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Fights, Gripes, and Rough Edges

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Sometimes in the Body of Christ we encounter hard relationships. Bonds in the church are close and rewarding, but sometimes in their closeness there can be personality clashes and head-butting. I think we can all recall that one person at church that we just don’t enjoy or always end up rubbing us the wrong way. The question is: What do we do with people that are hard to get along with?

Lord, give me wisdom to handle this person.” It’s a prayer I am well acquainted with – often prayed through gritted teeth and less-than-generous thoughts.  Really, all relationships take wisdom. I recently found that the book of James is one of the best resources to learn relational wisdom.

“If any of you lacks wisdom, let him ask of God, who gives to all liberally and without reproach, and it will be given to him…” (James 1:6, NKJV)

Good promise. We can all use more wisdom. But read on…

“…But let him ask in faith, with no doubting, for he who doubts is like a wave of the sea driven and tossed by the wind. For let not that man suppose that he will receive anything from the Lord…”
(James 1:6-7 NKJV)

First thought: Faith is shown by obedience. The completeness of my obedience is the measure of my faith. And on the inverse side, disobedience shows my great doubt. Before you start learning about wisdom, you should know one thing: If you are not willing to do what you learn, you had better not even ask what is wise.  Once you know the wise thing to do, you will be responsible for doing it.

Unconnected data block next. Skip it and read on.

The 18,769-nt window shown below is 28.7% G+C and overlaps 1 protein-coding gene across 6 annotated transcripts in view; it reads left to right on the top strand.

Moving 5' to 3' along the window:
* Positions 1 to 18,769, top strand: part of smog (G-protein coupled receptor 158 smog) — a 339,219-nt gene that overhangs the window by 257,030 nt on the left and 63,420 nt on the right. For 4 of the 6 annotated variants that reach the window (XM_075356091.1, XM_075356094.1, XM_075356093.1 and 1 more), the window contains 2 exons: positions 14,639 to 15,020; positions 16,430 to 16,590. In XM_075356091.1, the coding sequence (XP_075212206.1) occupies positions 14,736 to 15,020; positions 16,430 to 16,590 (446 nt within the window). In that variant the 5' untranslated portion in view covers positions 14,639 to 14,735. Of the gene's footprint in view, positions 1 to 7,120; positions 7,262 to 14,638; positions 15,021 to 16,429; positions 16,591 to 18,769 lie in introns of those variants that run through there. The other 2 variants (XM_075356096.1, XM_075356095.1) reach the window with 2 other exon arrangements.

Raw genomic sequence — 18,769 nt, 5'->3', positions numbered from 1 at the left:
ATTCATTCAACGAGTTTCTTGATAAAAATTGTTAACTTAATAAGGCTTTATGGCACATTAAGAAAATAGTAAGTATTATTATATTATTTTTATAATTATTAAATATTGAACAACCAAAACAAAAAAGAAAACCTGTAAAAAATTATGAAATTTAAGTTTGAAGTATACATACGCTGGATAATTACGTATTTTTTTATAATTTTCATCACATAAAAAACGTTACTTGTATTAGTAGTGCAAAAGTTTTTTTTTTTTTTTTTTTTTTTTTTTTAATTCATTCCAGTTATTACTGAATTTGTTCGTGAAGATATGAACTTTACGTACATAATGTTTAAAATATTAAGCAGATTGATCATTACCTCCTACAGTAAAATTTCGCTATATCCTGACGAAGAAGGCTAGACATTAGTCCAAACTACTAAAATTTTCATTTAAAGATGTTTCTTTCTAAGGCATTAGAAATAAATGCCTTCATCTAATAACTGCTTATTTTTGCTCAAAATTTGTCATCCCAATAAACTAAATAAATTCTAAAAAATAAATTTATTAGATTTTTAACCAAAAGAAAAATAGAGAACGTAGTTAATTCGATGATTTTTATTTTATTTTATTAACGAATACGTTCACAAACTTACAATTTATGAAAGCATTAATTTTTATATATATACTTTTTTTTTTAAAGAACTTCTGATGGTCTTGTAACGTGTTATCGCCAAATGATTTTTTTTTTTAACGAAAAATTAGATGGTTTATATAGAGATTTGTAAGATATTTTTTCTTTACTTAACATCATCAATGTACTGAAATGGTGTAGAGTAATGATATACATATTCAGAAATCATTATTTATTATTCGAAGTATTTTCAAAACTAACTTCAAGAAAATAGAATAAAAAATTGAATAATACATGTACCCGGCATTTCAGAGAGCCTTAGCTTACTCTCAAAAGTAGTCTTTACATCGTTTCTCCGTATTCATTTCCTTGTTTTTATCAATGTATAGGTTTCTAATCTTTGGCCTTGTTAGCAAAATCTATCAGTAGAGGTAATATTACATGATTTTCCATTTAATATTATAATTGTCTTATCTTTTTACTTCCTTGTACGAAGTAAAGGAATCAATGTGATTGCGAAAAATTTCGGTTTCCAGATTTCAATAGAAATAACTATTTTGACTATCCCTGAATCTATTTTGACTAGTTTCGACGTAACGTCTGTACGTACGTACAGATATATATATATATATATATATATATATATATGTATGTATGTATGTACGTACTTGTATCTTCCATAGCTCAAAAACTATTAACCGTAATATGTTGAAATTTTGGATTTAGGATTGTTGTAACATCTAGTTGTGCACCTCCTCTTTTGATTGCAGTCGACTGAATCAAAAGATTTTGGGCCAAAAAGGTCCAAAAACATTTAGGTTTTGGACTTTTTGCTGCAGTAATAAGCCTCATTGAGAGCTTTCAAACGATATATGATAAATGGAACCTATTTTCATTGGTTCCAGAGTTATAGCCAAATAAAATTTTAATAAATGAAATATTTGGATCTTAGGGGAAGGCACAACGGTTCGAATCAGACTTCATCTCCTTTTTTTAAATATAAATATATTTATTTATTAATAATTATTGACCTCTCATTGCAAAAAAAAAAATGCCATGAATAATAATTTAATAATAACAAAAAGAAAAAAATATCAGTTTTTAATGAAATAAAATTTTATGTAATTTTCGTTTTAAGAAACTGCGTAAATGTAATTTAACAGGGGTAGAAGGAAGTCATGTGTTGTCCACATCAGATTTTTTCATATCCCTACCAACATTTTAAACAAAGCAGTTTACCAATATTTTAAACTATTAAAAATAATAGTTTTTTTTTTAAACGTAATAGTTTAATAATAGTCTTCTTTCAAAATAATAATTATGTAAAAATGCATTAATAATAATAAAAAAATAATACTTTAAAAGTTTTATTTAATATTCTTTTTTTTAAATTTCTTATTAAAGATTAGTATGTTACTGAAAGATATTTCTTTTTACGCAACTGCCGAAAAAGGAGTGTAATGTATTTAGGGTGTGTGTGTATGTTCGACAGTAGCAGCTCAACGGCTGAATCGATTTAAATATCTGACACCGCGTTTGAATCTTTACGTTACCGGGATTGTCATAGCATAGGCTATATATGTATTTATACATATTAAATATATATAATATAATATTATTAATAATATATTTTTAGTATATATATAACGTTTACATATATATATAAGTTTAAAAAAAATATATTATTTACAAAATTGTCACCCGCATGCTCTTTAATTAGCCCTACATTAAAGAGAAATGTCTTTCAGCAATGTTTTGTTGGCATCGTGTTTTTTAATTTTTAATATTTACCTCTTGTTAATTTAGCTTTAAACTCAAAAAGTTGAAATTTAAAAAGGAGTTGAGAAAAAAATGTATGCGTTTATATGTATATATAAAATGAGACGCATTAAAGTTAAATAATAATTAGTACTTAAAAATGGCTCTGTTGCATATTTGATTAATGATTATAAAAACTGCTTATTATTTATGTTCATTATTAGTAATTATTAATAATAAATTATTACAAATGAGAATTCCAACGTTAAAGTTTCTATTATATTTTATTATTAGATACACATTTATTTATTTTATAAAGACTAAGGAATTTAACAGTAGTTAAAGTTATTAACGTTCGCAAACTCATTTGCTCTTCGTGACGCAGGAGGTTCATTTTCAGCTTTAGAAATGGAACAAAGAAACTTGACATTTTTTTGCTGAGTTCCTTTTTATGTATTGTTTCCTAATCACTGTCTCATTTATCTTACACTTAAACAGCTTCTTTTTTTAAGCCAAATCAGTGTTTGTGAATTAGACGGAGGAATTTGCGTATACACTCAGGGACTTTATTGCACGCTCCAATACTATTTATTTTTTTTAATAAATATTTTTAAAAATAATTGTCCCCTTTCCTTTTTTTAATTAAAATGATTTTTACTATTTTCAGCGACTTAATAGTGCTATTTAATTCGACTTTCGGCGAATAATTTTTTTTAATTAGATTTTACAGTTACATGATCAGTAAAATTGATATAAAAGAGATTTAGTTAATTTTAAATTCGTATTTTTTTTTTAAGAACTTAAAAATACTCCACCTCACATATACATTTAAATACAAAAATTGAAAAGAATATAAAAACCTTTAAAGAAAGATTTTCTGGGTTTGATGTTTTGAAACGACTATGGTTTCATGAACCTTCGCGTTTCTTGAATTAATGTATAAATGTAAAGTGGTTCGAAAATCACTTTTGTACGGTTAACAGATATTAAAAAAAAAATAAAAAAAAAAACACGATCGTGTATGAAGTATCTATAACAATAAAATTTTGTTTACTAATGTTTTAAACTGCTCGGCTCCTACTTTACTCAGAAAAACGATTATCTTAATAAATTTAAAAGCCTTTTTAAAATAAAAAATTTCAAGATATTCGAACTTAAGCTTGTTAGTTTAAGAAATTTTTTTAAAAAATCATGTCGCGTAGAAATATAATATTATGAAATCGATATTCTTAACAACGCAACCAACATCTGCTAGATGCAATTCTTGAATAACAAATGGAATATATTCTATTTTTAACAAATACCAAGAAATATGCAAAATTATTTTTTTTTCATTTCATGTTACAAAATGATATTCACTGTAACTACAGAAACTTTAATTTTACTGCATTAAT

That settled, let’s get on to the “learning wisdom” part.

TWO WISDOMS:

“Who is wise and understanding among you? Let him show by good conduct that his works are done in the meekness of wisdom. But if you have bitter envy and self-seeking in your hearts, do not boast and lie against the truth. This wisdom does not descend from above, but is earthly, sensual, demonic. For where envy and self-seeking exist, confusion and every evil thing are there. But the wisdom that is from above is first pure, then peaceable, gentle, willing to yield, full of mercy and good fruits, without partiality and without hypocrisy. Now the fruit of righteousness is sown in peace by those who make peace.”
(James 3:13-18 NKJV)

There are two types of wisdom, God’s and the world’s (and the world’s wisdom is from Satan, if you want it given straight).

Godly wisdom is shown by good behavior in meekness. Meekness, in turn, is defined as great strength tamed by self-control and reigned into the boundaries of the Holy Spirit. It often goes against our natural reactions, our idea of justice, or our sense of self-protection. Meekness lets God be the judge.

Worldly wisdom, on the other hand, is sensual and demonic. It shows itself in selfish motives and envious practices. It comes naturally to the proud and worldly. It is “sensual” or consumed with what makes me feel good instead of by what is right. It is taught by the devil himself to those unwilling to restrain their sinful passions. With this worldly wisdom (reasoning, and self-seeking logic) comes every evil thing.

NOW LET’S GET PERSONAL

How do I apply the characteristics of Godly wisdom to my own life?